Texanglican

"The Preachers chiefly shall take heed that they teach nothing in their preaching, which they would have the people religiously to observe and believe, but that which is agreeable to the Doctrine of the Old Testament and the New, and that which the Catholick Fathers and Ancient Bishops have gathered out of that Doctrine." A proposed canon of Elizabeth I, 1571

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Location: Bedford, Texas, United States

I am a presbyter in the diocese of Fort Worth, Texas (Anglican Church in North America). I serve as Chaplain at St. Vincent's School and as a canon of St. Vincent's Cathedral Church in Bedford, Texas. In addition to my parish duties and teaching Religion classes in the school I am also the Middle School Social Studies teacher.

Friday, May 05, 2006

More from Jeff Moore

For those who might be interested, Jeff Moore, formerly curate at St. Vincent's, has published a supplement to his apologia for departing from our diocese for the Roman Catholic Church. It may be found at Pontifications.

I cannot say that I usually find this sort of essay particularly enlightening. The authors typically assume as given points that I consider open. For example, one crucial question in any such discussion is "What is the precise relationship between the authority given to St. Peter by our Lord during his earthly ministry and the present claims of the bishops of Rome to govern the universal Church?" That is a very worthy topic for consideration, and should provide the keystone of any effective argument that an Anglican ought to "swim the Tiber." Mr. Moore, however, simply assumes that wherever the present successor to the apostle Peter is, there is the plenitudo potestatis to lead Christ's Church on earth. The assumption he makes demands his conclusion, but the assumption is unproven. Hence, I do not find the essay persuasive.

For me the intervening 1975 years of historical development are relevant to the issue. The claims made by the bishops of Rome in antiquity were clearly less sweeping that those of their medieval successors and Vatican I (primacy of jurisdiction, infallibity of the Petrine office, etc.). Leo I and Gregory I would surely have been dumbfounded by the "imperial papacy" of the high middle ages. (I am not, incidentally, referring to the wicked personal lives of some long-dead popes. My concerns with the claims of the papacy are theological, not moral. A great many of the popes have been devout, holy men, certainly including the present incumbent.) Must one swallow all of these later developments "hook, line and sinker" in order to be faithful to God's will for the Church? That is the issue for me.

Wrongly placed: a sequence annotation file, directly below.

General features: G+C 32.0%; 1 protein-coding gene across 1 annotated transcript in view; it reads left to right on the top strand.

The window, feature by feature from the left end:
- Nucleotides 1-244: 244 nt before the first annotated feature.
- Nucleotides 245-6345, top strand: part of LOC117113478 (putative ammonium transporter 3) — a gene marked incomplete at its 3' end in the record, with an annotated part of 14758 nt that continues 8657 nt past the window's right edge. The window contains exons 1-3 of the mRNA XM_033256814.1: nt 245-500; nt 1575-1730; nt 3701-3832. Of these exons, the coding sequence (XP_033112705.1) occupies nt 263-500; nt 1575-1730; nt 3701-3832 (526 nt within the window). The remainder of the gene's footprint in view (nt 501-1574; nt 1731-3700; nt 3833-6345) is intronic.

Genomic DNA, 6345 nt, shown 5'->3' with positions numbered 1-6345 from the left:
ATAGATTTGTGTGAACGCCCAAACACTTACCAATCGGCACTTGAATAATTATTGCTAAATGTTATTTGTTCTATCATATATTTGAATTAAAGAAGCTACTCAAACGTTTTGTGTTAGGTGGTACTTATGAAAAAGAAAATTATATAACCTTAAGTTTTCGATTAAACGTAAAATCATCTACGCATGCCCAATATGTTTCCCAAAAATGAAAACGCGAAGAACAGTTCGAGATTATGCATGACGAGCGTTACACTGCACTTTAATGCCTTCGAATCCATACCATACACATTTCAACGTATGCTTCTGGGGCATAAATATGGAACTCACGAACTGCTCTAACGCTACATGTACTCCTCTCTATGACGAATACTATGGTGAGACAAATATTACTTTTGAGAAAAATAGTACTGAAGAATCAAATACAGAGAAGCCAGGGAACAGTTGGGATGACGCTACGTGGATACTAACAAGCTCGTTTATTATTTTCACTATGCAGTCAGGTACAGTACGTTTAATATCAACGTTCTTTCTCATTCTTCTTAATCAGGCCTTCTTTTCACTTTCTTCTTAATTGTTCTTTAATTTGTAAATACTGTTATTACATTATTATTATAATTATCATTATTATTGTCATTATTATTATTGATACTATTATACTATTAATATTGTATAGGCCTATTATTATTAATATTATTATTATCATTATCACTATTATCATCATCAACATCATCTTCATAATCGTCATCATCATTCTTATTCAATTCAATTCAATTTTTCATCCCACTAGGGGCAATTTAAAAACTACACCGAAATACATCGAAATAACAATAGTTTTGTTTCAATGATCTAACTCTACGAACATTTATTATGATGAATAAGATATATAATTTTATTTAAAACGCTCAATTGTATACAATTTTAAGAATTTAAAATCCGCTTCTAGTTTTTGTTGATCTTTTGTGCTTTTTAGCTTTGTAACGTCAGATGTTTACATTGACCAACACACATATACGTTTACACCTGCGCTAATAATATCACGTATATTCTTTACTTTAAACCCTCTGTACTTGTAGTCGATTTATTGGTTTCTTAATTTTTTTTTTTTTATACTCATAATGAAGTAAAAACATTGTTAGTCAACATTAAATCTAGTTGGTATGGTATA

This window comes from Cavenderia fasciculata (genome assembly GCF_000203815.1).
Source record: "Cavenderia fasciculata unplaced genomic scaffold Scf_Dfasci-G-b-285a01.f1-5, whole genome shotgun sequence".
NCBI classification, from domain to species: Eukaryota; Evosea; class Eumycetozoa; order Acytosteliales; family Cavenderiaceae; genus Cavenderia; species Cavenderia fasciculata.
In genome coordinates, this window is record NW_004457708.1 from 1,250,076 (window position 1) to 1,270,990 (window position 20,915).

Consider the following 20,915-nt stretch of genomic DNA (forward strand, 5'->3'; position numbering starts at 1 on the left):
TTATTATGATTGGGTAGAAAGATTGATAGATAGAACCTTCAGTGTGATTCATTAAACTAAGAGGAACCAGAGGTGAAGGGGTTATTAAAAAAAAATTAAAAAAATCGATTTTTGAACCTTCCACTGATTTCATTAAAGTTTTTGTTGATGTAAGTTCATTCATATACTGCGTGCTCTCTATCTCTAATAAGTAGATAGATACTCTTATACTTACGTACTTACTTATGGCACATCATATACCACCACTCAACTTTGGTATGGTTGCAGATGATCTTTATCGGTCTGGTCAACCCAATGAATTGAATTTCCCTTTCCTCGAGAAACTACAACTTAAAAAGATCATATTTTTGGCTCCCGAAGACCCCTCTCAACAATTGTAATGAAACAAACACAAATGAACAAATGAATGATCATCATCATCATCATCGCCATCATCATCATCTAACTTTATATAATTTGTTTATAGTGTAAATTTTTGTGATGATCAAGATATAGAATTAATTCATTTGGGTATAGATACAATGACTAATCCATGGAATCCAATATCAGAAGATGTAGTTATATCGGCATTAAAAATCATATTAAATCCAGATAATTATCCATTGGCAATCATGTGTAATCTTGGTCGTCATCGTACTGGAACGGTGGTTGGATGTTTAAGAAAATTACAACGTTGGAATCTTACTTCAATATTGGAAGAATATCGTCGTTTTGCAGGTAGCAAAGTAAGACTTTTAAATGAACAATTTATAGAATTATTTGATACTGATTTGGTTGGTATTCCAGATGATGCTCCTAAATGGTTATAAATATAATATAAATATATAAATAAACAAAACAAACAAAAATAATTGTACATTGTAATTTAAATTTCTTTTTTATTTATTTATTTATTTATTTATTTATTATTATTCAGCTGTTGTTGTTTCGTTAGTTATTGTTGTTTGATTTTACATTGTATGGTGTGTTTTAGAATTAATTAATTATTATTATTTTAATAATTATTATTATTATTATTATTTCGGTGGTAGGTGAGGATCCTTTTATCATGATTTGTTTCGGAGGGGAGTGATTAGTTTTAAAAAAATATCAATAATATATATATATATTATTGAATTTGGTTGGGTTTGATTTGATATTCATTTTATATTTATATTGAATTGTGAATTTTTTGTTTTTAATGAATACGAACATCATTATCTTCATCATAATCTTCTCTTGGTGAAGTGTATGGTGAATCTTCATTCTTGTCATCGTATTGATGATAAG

It appears to me that one must be willing to accept Cardinal Newman's arguments about "the development of doctrine" for Mr. Moore's apologia to persuade. Before I could submit to the full authority presently claimed by the bishops of Rome, I need to be convinced that the view of the Eastern Orthodox Churches on the primacy of Rome (e.g., a primacy of honor within a conciliar Church, which I take to be closer to the ancient Church's understanding) is not correct. I would need to be convinced that this later evolution of the Petrine office has been guided by the Holy Spirit and is God's will for the Church. I am not so persuaded at present, and I am afraid that Mr. Moore's essays have not moved me any closer to being convinced.

The image above is of Gregory I of Rome, one pontiff (among many) for whom I have the highest esteem.

12 Comments:

Blogger Ma Beck said...

Randall,
Thanks for the link. It was very interesting. The only thing I would humbly add is this:
I wish I could 'prove' Petrine authority, but I can't, anymore than I can 'prove' to an atheist that there is indeed a God, or prove that Saturn's rings are made up of ice crystals.

11:11 AM  
Blogger texanglican said...

Indeed, ma'am. I would, however, say that the two different examples you gave highlight the difficulty. The question of ice crystals in Saturn's rings is clearly solveable by scientific investigation. If you and I took up graduate planetary science studies and received the proper data from telescopes and space probes, we could know with absolute certainty whether the rings were composed of ice crystals or not. Obviously, you and I are not willing to put in the effort to find out ourselves, so we trust the experts who have studied the matter--i.e., JPL scientists--to tell us the answer. I have put my "faith" in them, but with the proviso that I can change my mind is more trustworthy evidence comes in to the contrary.

Proving God's existence to an atheist, on the other hand, purely by rational argument based upon empirical evidence is, in fact, impossible. In the end, it is a matter of faith (it is not contrarational, but reason alone cannot get you there). Even the best "proofs" cooked up by the Schoolmen don't really prove God's existence beyond a reasonable doubt, and never really could. It is a matter of faith in the end, pure and simple.